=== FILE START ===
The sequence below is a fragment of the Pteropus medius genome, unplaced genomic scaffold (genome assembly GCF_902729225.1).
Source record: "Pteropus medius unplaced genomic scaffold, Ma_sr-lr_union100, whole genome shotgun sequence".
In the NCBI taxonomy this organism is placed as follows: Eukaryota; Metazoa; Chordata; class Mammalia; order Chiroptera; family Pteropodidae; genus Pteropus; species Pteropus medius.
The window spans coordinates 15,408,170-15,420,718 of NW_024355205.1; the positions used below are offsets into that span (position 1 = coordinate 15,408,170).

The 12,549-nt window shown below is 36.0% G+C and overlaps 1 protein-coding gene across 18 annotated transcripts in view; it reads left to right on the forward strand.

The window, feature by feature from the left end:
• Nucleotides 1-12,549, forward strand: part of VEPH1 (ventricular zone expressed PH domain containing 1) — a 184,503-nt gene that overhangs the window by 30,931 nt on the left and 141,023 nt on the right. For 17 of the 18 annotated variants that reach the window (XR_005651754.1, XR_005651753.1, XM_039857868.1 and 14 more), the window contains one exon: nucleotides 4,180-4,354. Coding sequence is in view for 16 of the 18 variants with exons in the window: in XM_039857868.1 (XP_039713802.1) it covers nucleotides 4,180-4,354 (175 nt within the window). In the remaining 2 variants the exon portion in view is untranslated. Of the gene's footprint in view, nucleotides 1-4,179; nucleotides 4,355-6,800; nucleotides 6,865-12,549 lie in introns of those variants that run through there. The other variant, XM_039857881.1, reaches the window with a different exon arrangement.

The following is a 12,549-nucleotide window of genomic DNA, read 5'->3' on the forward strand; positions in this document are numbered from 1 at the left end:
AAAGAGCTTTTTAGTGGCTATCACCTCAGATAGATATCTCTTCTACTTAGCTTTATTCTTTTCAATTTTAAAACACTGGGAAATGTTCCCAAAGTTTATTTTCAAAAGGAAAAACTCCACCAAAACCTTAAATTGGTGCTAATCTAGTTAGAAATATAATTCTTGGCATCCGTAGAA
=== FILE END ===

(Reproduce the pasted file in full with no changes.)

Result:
The sequence below is a fragment of the Pteropus medius genome, unplaced genomic scaffold (genome assembly GCF_902729225.1).
Source record: "Pteropus medius unplaced genomic scaffold, Ma_sr-lr_union100, whole genome shotgun sequence".
In the NCBI taxonomy this organism is placed as follows: Eukaryota; Metazoa; Chordata; class Mammalia; order Chiroptera; family Pteropodidae; genus Pteropus; species Pteropus medius.
The window spans coordinates 15,408,170-15,420,718 of NW_024355205.1; the positions used below are offsets into that span (position 1 = coordinate 15,408,170).

The 12,549-nt window shown below is 36.0% G+C and overlaps 1 protein-coding gene across 18 annotated transcripts in view; it reads left to right on the forward strand.

The window, feature by feature from the left end:
• Nucleotides 1-12,549, forward strand: part of VEPH1 (ventricular zone expressed PH domain containing 1) — a 184,503-nt gene that overhangs the window by 30,931 nt on the left and 141,023 nt on the right. For 17 of the 18 annotated variants that reach the window (XR_005651754.1, XR_005651753.1, XM_039857868.1 and 14 more), the window contains one exon: nucleotides 4,180-4,354. Coding sequence is in view for 16 of the 18 variants with exons in the window: in XM_039857868.1 (XP_039713802.1) it covers nucleotides 4,180-4,354 (175 nt within the window). In the remaining 2 variants the exon portion in view is untranslated. Of the gene's footprint in view, nucleotides 1-4,179; nucleotides 4,355-6,800; nucleotides 6,865-12,549 lie in introns of those variants that run through there. The other variant, XM_039857881.1, reaches the window with a different exon arrangement.

The following is a 12,549-nucleotide window of genomic DNA, read 5'->3' on the forward strand; positions in this document are numbered from 1 at the left end:
AAAGAGCTTTTTAGTGGCTATCACCTCAGATAGATATCTCTTCTACTTAGCTTTATTCTTTTCAATTTTAAAACACTGGGAAATGTTCCCAAAGTTTATTTTCAAAAGGAAAAACTCCACCAAAACCTTAAATTGGTGCTAATCTAGTTAGAAATATAATTCTTGGCATCCGTAGAA